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  • Pre-Event
  • Day:
  • 1
  • 2
  • 3
  • 4
  • 5
  • 6
  • 7
  • 8
  • 9
  • 10
  • 11
    Thursday, September 10
  • 12
    Friday, September 11
  • 13
    Saturday, September 12
  • 14
    Sunday, September 13
  • Post-Event
Day 7: Pre-Match Analysis presented by Polo Ralph Lauren
United States of America
September 4, 2015 - Madison Keys in action against Agnieszka Radwanska (not pictured) in a women's singles third-round match during the 2015 US Open at the USTA Billie Jean King National Tennis Center in Flushing, NY. (USTA/Brian Friedman)
United States of America
September 4, 2015 - Serena Williams in action against Bethanie Mattek-Sands (not pictured) in a women's singles third-round match during the 2015 US Open at the USTA Billie Jean King National Tennis Center in Flushing, NY. (USTA/Ned Dishman)
United States of America
United States of America
The Numbers
19
World Ranking
1
0
Head to Head
1
6-4
Records in
Last 10 Matches
9-1
The Advantage
Forehand
Backhand
Serve
Return
Movement
Intangibles
The Breakdown

Madison Keys, one of a few possible heir apparents to Serena Williams' American female tennis throne, will get another shot at the Queen Sunday at the US Open. Keys, 20, will try again to derail Williams' quest to win a major tournament in 2015. Williams, 33, beat Keys in straight sets in a semifinal match at the Australian Open earlier this year, the one and only time they've played.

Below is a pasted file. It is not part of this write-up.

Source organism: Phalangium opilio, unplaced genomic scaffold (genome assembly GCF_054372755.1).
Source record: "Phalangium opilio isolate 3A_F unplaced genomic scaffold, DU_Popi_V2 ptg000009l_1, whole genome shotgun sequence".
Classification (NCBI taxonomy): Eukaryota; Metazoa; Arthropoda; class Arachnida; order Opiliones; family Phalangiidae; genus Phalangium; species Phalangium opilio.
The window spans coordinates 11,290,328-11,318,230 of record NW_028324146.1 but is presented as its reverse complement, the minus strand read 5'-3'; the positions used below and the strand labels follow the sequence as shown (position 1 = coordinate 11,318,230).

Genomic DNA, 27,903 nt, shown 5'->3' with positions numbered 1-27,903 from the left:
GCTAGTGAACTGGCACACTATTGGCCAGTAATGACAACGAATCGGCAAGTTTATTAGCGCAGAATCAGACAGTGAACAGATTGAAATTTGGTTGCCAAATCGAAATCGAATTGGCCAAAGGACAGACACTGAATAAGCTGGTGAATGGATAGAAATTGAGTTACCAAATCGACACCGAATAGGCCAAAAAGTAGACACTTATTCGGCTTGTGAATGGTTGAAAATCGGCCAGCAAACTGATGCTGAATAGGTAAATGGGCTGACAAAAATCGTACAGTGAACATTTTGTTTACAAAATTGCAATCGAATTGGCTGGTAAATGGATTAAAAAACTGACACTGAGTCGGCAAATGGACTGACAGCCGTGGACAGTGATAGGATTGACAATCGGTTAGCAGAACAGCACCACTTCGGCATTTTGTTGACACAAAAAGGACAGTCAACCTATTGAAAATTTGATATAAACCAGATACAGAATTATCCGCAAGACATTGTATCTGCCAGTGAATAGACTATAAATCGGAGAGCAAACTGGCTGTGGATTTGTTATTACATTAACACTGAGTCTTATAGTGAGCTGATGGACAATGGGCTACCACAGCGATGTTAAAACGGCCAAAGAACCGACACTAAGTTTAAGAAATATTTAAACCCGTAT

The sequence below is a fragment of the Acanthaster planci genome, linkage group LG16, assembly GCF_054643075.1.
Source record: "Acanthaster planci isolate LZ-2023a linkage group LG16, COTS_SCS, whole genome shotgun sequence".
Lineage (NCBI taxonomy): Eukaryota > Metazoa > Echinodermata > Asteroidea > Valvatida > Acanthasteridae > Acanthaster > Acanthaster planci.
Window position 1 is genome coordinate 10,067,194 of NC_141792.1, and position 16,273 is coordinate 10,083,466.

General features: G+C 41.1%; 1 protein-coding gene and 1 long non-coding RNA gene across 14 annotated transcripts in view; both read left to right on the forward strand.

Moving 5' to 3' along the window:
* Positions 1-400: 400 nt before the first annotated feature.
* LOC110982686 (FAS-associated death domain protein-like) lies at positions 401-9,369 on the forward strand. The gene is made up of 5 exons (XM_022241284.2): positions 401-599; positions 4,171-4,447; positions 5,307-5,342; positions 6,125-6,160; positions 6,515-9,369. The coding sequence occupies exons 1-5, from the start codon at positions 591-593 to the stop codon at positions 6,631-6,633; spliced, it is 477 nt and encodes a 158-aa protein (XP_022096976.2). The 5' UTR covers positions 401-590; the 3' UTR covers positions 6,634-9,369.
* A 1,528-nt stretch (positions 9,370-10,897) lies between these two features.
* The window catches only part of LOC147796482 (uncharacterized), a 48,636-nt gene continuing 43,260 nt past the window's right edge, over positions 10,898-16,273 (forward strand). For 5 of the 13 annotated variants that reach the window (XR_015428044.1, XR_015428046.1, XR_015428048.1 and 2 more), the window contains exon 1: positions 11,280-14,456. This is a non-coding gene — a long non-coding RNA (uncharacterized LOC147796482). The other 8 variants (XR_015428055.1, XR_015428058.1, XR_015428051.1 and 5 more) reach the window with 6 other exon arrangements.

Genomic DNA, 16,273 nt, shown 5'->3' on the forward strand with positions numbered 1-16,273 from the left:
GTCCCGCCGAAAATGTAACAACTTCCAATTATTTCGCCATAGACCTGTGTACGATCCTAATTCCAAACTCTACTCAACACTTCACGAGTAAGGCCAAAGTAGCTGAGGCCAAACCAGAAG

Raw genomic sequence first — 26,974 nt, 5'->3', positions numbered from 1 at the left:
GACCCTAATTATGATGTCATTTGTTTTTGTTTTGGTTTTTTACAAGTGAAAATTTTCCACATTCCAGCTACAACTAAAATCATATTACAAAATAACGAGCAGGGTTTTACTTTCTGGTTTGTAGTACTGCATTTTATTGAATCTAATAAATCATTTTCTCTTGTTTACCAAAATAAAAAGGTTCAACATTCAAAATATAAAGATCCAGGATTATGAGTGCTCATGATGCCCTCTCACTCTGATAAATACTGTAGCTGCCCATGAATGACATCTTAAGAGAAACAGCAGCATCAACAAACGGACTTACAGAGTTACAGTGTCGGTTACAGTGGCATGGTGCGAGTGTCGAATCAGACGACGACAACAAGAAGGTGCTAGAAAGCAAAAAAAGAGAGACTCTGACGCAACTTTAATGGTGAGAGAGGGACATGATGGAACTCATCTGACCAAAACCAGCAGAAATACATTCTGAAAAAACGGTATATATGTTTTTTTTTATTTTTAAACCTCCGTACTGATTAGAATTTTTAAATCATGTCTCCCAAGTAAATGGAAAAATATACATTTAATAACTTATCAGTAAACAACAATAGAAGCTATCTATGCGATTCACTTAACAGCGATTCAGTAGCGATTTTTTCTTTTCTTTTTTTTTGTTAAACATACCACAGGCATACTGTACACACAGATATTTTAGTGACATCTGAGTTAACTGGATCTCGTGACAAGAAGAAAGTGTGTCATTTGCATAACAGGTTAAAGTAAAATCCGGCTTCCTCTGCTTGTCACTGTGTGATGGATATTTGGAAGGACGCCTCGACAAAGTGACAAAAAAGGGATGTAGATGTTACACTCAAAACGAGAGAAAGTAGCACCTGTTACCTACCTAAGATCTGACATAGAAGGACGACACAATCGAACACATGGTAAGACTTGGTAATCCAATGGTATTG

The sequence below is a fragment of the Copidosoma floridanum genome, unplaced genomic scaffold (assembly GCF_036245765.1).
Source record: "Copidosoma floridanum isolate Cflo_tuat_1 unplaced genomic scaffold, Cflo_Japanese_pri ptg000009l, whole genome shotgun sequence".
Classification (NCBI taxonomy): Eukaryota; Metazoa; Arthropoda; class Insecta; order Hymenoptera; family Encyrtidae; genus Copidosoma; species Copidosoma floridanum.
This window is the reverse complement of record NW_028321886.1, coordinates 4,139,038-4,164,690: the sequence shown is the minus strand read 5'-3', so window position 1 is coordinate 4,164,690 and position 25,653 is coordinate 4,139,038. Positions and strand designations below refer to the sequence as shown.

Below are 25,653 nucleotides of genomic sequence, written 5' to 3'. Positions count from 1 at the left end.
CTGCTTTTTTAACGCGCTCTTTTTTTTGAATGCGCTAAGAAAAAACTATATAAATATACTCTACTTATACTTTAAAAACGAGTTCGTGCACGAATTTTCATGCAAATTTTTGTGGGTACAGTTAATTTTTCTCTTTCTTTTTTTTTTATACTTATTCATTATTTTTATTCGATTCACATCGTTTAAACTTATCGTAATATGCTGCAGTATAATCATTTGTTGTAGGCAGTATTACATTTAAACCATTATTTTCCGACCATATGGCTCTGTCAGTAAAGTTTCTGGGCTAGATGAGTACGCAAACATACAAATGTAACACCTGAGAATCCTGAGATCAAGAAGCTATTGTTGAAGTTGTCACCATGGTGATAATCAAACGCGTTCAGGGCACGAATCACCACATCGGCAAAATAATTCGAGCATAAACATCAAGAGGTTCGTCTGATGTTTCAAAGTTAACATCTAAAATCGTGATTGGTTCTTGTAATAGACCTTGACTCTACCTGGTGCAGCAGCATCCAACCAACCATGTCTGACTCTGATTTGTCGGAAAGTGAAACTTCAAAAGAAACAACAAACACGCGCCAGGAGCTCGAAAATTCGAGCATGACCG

Sunday's match is a fourth-round contest, but no less meaningful for either player. Keys will be trying to advance into the US Open quarterfinals for the first time. Win on Sunday and she can fully expect America to celebrate the official arrival of The Next Generation.

Williams is trying to get closer to a slightly bigger accomplishment: Winning all four Grand Slam tournaments in a calendar year. If she wins the US Open, she'll be the first woman to go four-for-four since Steffi Graf in 1988. The last man to win all four was Rod Laver in 1969. Only five players, man or woman, have accomplished the feat.

Keys, one of the few players on tour with a serve to hang with Serena's, could have a shot against Williams. Under the lights on Arthur Ashe Stadium, the New York crowd might be divided between two Americans. And Williams did show some vulnerability, losing a set to American Bethanie Mattek-Sands in the third round.

So there could be evening theater on Sunday night, but the end act – Serena winning – will likely stay the same.